WESTFIELD — Westfield Middle School is holding a summer transition program for all students, especially for students who were fully remote last year and for those transitioning from grade 6 to grade 7 who are new to the school.
Program co-coordinator Irene Sweigart said that during registration, parents and students gave a variety of reasons for their interest in the program, and they opened the doors to any student who needs support returning to in-person school this fall.
Other WMS staff involved in the program include co-coordinator Jackie Osowski, Matthew Preye, Peyton O’Brien and Alison Kelly, all WMS teachers with a background working with and supporting students that may be struggling with school.
The first week of the program (Aug. 2-6) is designed as a week-long program for students to attend daily, either morning or afternoon for three hours. Students are given tours of the building and get a chance to meet the staff and other students, participate in academic, social-emotional, and social activities, and reintegrate back into the school routine. Breakfast and lunch are also offered.
“The transition program gets kids back into the swing of things,” said Preye.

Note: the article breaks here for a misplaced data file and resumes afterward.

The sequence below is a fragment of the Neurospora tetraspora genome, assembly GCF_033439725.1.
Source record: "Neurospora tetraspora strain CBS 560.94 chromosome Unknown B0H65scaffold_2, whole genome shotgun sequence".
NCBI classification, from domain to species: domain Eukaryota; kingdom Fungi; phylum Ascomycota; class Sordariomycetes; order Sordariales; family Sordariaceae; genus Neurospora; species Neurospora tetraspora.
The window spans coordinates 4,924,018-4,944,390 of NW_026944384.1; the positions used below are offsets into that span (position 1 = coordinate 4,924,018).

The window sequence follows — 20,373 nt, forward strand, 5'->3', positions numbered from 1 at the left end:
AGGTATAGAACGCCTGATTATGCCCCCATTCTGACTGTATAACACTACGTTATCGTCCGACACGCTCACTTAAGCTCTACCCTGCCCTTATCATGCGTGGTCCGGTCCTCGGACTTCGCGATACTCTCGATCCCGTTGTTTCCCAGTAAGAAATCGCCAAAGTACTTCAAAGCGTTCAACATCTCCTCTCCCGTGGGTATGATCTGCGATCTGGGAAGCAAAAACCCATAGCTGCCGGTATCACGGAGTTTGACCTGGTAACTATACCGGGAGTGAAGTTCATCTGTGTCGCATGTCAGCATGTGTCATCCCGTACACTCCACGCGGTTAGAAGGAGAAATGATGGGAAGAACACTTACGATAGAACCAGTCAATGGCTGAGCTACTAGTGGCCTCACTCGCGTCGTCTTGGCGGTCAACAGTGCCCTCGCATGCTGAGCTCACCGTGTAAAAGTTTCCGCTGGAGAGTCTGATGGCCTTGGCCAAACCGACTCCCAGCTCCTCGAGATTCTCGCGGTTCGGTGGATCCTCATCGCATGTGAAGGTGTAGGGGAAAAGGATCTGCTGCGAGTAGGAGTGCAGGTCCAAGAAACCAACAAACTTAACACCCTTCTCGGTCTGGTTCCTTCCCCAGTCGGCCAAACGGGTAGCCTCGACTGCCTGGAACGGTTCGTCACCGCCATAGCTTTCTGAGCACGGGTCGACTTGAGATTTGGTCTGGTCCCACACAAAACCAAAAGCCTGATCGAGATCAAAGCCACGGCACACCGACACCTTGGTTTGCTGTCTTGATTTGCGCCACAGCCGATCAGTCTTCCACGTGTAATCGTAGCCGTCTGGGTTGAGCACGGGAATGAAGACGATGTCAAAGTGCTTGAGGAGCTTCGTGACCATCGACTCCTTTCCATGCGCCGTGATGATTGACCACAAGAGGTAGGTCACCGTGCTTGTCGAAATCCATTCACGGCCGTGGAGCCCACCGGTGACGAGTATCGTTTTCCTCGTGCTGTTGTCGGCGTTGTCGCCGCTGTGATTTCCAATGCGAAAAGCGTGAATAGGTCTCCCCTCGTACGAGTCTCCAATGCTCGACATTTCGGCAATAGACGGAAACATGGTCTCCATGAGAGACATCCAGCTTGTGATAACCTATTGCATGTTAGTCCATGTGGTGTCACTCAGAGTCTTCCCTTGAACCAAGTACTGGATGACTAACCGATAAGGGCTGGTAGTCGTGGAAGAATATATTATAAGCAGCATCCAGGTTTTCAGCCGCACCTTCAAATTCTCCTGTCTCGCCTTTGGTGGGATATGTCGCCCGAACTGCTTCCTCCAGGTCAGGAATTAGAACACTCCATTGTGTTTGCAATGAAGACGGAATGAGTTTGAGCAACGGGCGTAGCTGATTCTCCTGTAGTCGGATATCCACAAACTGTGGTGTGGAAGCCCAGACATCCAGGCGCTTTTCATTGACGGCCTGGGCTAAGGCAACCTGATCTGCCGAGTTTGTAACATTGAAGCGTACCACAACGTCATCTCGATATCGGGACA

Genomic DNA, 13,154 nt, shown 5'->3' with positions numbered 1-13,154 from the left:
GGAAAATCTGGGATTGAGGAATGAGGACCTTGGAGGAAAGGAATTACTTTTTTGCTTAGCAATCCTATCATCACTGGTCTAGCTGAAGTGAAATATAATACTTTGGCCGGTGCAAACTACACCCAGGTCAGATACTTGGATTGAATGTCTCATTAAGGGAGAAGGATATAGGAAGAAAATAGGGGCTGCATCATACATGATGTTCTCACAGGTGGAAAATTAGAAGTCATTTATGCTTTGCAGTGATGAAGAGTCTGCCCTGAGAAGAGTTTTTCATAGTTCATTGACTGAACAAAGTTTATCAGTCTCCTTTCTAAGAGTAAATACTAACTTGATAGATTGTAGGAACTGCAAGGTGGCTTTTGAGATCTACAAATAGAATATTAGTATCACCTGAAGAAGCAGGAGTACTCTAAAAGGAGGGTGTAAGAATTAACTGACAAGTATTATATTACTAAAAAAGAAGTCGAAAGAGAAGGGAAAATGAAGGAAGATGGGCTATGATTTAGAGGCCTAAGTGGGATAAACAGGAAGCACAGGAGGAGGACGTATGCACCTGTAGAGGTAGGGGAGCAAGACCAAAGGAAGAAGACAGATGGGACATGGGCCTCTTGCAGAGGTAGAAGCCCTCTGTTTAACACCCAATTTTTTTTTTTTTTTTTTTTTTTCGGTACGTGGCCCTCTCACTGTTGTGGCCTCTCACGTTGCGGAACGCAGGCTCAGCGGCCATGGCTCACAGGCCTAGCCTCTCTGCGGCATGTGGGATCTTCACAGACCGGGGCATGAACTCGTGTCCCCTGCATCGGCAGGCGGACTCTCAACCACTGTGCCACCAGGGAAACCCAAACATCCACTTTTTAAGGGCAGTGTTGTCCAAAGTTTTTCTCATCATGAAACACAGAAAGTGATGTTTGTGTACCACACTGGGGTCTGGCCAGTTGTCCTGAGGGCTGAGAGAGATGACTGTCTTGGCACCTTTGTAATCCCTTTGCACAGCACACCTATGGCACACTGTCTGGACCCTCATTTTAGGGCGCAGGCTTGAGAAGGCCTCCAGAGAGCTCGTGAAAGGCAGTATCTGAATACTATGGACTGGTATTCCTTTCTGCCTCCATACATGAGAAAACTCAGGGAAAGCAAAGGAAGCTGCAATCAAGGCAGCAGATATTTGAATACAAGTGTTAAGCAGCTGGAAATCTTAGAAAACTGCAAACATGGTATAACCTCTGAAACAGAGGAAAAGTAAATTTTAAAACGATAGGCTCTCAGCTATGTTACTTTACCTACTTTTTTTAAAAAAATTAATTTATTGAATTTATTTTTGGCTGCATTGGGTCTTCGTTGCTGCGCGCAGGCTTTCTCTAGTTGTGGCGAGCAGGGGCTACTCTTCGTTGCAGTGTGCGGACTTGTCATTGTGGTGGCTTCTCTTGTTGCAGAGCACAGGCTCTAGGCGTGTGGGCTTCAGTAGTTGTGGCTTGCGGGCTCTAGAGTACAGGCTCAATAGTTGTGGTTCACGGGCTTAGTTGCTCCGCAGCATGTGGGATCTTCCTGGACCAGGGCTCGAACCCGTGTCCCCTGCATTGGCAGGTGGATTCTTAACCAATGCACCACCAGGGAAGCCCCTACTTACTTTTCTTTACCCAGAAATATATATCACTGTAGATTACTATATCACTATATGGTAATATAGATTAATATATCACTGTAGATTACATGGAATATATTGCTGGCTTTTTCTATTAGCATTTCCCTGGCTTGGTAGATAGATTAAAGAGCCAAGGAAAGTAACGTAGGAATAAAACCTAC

At the start of one of the afternoon sessions, Preye set up a giant Jenga game outside with students Logan Byrne, Keishnalee Neal, Sianna Sgroi and Gabby Pichardo. While they were playing and attempting to beat the 15-story tower that the morning group had achieved, Preye said during the regular school year he used the game in his environmental science class to show how every action people take can have an impact on the environment. The group did reach 16 stories before the blocks fell.
The second week of the transition program will be Step Up Day Plus, designed as more of a step-up day program. Students will have 3 hours to tour the building, see a mock schedule, meet staff, and get a general feel for WMS and all that WMS has to offer, according to Sweigart.
“It encompasses much of the first week, but in a condensed manner to accommodate a larger number of students throughout the week,” she said.
Both programs are intended to help students ease back into the routine and procedures of school at a slower, more comfortable pace, with an emphasis on individualized comfort levels.
“Staff members will focus lessons on topics and difficulties that students may face during the first few weeks of school to better prepare them and help ease their transition back,” Sweigart said.